But I think we’ve come partway to solve that.
The librettist actually said when they wrote this music, “If I’d known Bizet was going to do this sort of work, we’d have done a better job.”

And that’s the way it sort of looks.

People over the years have tried to play with that last scene and improve it.
We did it a couple months ago in Miami, which was after a break of two years, and I didn’t expect to make a lot of changes here, but things have just happened and I’m very happy with the way it’s gone.
The duet that Bizet wrote is what we performed when we did it here originally.

But all the action stops about three minutes from the end and there is no dramatic development.

So in later productions we tried a trio instead, but all the singers were unhappy with it when we got to the stage with it.

We worked so hard to make this a very strong piece and then suddenly we cut our own throats by doing it.
GLT: What can the SD audience expect?
AS: We don’t do either the trio or the duet and instead take the chorus from an earlier edition of The Pearl Fishers and finish it just slightly differently, which has worked fantastically well in both San Francisco and Miami.

If we were going to do a recording, or a concert, then we should do the duet, because that is what Bizet wrote. But we’re here to do a theatrical piece and as such that really works tremendously well.

GLT: What is the difference between directing an opera in French, such as with The Pearl Fishers, and the Italian opera Mary, Queen of Scots?
AS: That’s a hard question, but I suppose quite often in French opera you have dance, which is not often the case in Italian opera.

I think you basically set them up the same way.

In French opera, the style and music is more graceful, and I don’t mean in any way to damn Italian opera, but French music is less awkwardly dramatic.

I think that really one applies one’s directing rules the same way, because it’s actually about people.

As I’ve said, withThe Pearl Fishers needed to dig a little deeper to find those characters and to make them more three dimensional.

Which I hope is what we’ve succeeded in doing and I certainly think we have and I hope the audience does too.
GLT: Will there be a dramatic difference in staging with The Pearl Fishers than with Mary Queen of Scots, which was very dark?
AS: Yes, you can say that. You don’t get a dark set from Zandra Rhodes.

And I think that Zandra’s designs help it enormously. What she has designed, yes it’s very pretty and yes it’s very exotic, but it’s also very dramatic and bold. And that’s what I think the piece needs. It needs bold design, bold direction, bold choreography to take it out of this little niche in which it’s been buried as a little French piece with not much libretto.
GLT: The Pearl Fishers launched British fashion designer Zandra Rhodes onto the international opera scene. What has it been like to work with her?
AS: Well, Zandra is Zandra.

She’s highly talented, highly astute and just a wonderful person.

What you see is what you get. She’s great to work with and I admire her openness!
She’s come to every single venue and city that this production has played and worked with all singers.
So while I’m looking at it dramatically to keep it fresh, she’s looking at it dramatically design-wise to keep it fresh too. In preliminary meetings she showed sketches of her designs and it blew me away. I knew right away she was going to keep it fresh!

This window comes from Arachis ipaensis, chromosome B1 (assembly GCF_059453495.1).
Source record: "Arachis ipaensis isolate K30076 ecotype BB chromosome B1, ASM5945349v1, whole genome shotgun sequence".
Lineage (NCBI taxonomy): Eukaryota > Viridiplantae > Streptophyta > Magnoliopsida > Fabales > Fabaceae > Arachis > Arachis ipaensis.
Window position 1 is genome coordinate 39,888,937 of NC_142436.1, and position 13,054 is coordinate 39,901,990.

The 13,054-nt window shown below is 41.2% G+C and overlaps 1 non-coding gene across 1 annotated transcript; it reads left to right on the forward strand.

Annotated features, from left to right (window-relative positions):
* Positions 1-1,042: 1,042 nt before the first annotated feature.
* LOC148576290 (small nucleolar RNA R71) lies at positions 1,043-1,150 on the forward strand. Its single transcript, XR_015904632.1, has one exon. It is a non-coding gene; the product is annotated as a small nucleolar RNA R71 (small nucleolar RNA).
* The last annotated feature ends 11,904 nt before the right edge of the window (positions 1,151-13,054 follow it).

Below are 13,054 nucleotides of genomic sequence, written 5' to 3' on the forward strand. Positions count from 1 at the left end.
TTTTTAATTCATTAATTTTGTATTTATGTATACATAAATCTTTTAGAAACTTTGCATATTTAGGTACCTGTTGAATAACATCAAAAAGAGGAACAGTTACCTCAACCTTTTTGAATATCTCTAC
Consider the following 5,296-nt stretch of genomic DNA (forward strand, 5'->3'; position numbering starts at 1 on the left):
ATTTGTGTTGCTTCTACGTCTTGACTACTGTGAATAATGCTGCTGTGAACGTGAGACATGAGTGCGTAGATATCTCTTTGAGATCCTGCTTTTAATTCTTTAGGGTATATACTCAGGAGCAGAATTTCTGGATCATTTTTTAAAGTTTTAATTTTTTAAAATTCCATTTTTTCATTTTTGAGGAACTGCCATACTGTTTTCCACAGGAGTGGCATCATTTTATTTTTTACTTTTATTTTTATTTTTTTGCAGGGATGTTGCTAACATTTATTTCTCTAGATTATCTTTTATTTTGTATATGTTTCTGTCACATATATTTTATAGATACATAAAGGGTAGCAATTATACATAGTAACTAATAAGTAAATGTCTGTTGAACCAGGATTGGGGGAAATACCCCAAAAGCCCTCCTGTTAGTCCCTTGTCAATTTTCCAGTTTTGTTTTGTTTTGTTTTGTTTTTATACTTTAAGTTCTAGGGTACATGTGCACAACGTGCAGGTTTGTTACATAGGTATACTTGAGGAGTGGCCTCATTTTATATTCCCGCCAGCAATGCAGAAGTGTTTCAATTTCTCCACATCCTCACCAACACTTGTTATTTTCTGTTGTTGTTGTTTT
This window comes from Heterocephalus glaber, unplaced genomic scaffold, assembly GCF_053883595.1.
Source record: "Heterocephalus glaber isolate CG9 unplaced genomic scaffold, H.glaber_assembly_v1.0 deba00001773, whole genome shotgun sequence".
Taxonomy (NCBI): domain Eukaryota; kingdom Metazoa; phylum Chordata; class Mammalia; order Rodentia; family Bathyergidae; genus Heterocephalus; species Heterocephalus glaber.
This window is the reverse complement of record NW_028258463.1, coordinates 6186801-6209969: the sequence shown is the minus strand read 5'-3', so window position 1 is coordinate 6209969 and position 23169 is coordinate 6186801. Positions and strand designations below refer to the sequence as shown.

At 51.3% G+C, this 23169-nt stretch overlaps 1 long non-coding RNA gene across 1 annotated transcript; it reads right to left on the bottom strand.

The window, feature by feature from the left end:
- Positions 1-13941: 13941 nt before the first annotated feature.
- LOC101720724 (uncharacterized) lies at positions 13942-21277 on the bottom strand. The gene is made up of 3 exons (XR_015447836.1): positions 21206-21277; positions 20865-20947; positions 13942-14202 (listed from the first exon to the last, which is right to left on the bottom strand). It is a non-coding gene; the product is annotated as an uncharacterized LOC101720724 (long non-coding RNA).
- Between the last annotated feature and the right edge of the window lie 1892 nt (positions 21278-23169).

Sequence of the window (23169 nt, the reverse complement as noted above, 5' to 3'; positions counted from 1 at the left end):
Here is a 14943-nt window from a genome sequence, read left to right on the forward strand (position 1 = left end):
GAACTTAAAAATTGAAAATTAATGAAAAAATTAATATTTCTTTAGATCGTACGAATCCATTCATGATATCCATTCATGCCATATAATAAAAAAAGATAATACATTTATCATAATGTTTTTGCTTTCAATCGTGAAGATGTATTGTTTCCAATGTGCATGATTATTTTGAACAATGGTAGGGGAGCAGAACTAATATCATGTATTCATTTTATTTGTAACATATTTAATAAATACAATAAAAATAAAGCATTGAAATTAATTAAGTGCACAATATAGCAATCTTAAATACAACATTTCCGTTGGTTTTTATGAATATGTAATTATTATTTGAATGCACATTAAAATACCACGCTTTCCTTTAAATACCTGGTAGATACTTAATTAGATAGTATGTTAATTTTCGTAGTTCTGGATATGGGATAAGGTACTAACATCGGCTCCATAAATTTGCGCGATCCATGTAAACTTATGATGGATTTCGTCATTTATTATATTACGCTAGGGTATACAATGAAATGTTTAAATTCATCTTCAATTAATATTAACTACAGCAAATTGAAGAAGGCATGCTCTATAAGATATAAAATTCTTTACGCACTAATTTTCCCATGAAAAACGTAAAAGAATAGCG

What I admire about Zandra is that she had this huge success in the ’60s and ’70s and just sort of reinvented herself again.
GLT: Speaking of reinventing, how do you reinvent a 19th century opera to reach audiences today?
AS: I think it doesn’t matter what clothes people are wearing, nothing is much different these days.

Whether its 15th Century, 19th Century or the 1950s, love, war, politics, religion, it’s all fighting over the same things. I hope that people recognize the behaviors of the characters and they can actually relate because it is something that either happened to them or it is something that they read about.
I think there are certain operas that lend themselves well to updating and there are some that don’t.

I don’t think that The Pearl Fishers is one of them.

Of course, we’ve had males covered up, or uncovered to various degrees, depending on the actors in various places.

We know that Charles Castronovo's body, who plays Nadir, is definitely uncovered here.
GLT: How does such costuming – or lack of it in this case – affect the actors on stage?
AS: It’s a very individual thing.

Because it allows people to see how the actors breath, but some singers don’t mind.

Although if they have a problem with it they will let me know that they would rather not.

Or they will say, ‘Well I’ve got to lose some weight.’

GLT: What do you hope for the audience to walk away with this time around?

I’d like them to walk away with the feeling that The Pearl Fishers is not just about one duet, but also that it’s a legitimate piece of nostalgic repertoire.

I want them to actually think that it’s a worthwhile piece dramatically, as well as musically.

I think we’ve been getting there all along.

Do you think you’ve been able to dig that up here?
AS: I think we’ll never stop trying to accomplish it or dig deeper, but it’s very interesting where it’s gone this time. It’s been exciting to explore the characters with the music in the rehearsal room and then bring that to some sort of life with the personality of the singer.

And I really emphasize the latter.
I’ve worked with some incredible people who are ready to just put everything out there and the performances are absolutely electrifying.